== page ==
By Kirstie McDermott
With prices rising globally, many workers have found their wages aren’t keeping up.
The European Commission added to concerns in its summer economic forecast, predicting that “a persistent feedback loop between wages and inflation is unlikely to develop” as surging energy prices “remain the main inflation driver”.
That’s not great news if you live in an expensive economy like Denmark.
Danish consumer prices are the highest in the EU, closely followed by those in Ireland, which are a huge 40 per cent higher than the average across the bloc.
Sweden, Finland and Luxembourg are traditionally known for high costs of living as well. But Sweden, for example, offsets this for citizens by providing a wide variety of well-funded public services, such as healthcare, education and welfare.
The downside of great public services can be higher taxes, more expensive housing costs and a higher bill at the supermarket or for entertainment.
So, for workers who want to benefit from the advantages of living in the EU, but would prefer to keep a little more cash in their pockets, which countries are the most affordable?
We’ve rounded up three of the best options.
Portugal: Start-ups in the sunshine
A hugely popular tourist destination, endless beaches and warm weather make Portugal a country we love for holidays. The Algarve region in the south gets around 3,000 hours of sun – the equivalent to 300 days – each year, making it one of the sunniest regions in Europe.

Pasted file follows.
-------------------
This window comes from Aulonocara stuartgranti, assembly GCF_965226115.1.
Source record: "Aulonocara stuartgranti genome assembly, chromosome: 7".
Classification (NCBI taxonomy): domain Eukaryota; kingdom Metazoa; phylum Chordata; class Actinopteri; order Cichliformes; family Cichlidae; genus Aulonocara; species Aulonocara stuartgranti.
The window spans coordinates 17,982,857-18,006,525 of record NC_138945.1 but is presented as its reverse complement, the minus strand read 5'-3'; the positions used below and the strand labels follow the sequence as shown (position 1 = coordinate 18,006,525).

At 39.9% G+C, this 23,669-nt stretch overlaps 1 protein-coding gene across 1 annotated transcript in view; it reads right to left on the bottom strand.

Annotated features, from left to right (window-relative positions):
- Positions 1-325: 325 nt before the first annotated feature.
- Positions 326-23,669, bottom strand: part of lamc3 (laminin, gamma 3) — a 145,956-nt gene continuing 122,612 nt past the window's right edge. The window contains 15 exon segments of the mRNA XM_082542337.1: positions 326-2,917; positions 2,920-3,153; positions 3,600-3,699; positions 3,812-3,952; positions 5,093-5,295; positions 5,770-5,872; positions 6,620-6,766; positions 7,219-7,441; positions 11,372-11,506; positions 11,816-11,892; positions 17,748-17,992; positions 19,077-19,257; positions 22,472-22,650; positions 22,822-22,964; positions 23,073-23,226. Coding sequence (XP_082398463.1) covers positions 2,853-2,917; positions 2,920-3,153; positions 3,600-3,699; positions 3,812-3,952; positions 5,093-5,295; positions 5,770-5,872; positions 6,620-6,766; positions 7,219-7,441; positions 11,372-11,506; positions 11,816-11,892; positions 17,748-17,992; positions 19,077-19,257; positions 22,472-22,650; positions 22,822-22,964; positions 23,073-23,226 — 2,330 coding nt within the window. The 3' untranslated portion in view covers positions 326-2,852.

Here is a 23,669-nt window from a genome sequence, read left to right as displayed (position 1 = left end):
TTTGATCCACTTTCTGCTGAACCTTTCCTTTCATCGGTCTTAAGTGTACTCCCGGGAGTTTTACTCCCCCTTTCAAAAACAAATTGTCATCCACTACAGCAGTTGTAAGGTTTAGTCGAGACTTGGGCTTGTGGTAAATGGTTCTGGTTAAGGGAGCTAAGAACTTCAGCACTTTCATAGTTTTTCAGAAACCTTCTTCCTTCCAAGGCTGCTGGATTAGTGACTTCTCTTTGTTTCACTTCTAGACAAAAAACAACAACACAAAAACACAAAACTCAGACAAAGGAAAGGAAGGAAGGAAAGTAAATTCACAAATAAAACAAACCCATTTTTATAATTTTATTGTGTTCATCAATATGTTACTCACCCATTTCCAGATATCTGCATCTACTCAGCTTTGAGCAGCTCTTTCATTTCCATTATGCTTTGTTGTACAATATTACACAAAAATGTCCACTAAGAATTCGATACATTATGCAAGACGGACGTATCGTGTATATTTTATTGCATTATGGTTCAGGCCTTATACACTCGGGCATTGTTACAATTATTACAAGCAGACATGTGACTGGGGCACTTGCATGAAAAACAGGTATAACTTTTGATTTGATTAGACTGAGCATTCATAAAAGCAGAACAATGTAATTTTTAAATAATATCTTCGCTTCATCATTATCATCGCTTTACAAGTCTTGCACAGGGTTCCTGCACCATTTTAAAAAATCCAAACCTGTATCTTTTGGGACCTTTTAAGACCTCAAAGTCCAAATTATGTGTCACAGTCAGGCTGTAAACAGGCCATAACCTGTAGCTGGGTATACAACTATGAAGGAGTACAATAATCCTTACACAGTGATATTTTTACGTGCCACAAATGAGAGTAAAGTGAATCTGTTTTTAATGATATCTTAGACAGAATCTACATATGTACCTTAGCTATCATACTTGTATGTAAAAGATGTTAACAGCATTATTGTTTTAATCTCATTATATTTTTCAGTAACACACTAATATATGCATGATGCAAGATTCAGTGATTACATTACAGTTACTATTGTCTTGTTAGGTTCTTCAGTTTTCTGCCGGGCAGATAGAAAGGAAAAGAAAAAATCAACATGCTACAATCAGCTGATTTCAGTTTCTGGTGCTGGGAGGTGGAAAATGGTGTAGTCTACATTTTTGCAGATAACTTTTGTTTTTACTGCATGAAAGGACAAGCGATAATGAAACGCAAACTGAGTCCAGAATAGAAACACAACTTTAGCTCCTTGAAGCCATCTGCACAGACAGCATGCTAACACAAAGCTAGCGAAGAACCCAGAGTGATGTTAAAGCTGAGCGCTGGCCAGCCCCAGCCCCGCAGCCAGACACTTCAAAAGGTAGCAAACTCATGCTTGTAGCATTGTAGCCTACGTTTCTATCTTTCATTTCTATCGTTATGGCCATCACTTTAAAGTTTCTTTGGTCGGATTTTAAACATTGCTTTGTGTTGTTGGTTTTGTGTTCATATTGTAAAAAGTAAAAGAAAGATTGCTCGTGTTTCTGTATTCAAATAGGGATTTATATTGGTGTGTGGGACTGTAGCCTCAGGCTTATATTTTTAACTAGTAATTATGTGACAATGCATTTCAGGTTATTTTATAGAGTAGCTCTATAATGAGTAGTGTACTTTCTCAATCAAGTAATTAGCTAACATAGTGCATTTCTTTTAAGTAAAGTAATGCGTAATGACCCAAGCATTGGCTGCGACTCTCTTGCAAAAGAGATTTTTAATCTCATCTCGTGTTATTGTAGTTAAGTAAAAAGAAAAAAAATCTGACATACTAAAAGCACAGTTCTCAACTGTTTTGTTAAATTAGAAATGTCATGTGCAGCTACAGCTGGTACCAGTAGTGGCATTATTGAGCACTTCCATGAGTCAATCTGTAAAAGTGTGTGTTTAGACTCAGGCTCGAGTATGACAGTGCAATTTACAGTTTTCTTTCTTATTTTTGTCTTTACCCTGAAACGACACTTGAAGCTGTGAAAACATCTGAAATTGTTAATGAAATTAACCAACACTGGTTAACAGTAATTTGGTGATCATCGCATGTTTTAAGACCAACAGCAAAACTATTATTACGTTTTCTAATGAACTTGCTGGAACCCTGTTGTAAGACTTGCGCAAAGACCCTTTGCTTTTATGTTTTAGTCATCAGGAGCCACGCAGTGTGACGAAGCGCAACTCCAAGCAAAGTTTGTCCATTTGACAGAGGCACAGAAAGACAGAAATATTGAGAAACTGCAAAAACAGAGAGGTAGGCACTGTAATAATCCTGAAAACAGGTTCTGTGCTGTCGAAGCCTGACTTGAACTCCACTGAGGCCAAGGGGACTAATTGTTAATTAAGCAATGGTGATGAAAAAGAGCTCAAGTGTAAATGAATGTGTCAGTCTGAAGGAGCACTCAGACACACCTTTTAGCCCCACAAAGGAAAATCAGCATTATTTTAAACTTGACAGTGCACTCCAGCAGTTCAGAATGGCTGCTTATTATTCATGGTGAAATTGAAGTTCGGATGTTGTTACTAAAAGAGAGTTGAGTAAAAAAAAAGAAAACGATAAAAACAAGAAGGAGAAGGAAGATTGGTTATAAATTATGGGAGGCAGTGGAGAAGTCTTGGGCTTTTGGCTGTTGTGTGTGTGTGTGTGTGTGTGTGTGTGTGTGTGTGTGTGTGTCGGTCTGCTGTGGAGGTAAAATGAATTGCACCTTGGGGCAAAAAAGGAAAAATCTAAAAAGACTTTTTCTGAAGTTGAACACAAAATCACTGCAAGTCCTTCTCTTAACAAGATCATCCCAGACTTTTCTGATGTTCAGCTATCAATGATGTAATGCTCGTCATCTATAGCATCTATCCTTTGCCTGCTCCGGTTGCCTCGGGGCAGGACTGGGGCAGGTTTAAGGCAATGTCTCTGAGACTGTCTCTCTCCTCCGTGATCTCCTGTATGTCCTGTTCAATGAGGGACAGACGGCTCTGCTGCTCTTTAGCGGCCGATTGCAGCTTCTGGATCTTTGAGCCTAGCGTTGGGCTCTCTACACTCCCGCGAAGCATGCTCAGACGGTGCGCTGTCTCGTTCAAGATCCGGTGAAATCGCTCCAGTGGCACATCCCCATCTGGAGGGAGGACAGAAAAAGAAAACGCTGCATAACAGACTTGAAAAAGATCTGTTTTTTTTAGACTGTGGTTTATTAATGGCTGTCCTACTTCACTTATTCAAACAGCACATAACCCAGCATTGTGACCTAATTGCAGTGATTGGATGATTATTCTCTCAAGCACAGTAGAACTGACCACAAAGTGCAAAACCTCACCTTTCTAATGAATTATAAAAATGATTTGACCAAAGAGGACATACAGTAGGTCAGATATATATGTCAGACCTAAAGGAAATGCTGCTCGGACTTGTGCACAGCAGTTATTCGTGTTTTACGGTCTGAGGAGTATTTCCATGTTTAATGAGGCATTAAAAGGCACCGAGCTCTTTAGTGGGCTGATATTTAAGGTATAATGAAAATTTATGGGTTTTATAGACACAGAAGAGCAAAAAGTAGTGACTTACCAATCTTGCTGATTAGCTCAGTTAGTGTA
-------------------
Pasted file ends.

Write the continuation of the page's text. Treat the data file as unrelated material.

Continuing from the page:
Increasingly though, Europeans are moving to Lisbon to work.
The Portuguese capital has become a destination of choice as its tech hub status has solidified over the past 10 years, attracting talent, inward investment as well as birthing a wealth of start-ups of its own. Plus, English is widely spoken as a second language.
Local startup names to know include multilingual translation service Unbabel, crypto wallet Utrust and Virtuleap, which uses virtual reality to improve brain health.
Big Tech also has a presence here – Amazon, Google, IBM, Fujitsu and Cisco Systems are some of the top companies with offices in Lisbon.
When it comes to day-to-day living, Lisbon is more expensive than anywhere else in the country, being the capital and the centre of the tech scene.
It’s also pricier than it was a few years ago, but this is relative. For example, consumer prices including rent are 41 per cent lower than in London, according to Numbeo.
Taxation is favourable too, as the country is seeking to attract talent. Non-habitual tax residents benefit from the non-habitual residence (NHR) tax regime, introduced in 2009, which gives tax breaks to individuals in their first ten years residing in the country.
Effectively, those moving to Portugal to work pay a flat rate of 20 per cent, compared to the current highest income tax band paid by locals of 48 per cent tax on income.
Bulgaria: A rising star in the Balkans
A Balkan country, Bulgaria joined the EU in 2007. While it hasn’t yet adopted the euro (the currency here is the Bulgarian lev), it is an affordable place to live with good weather – the country as a whole enjoys warm summers and mild winters.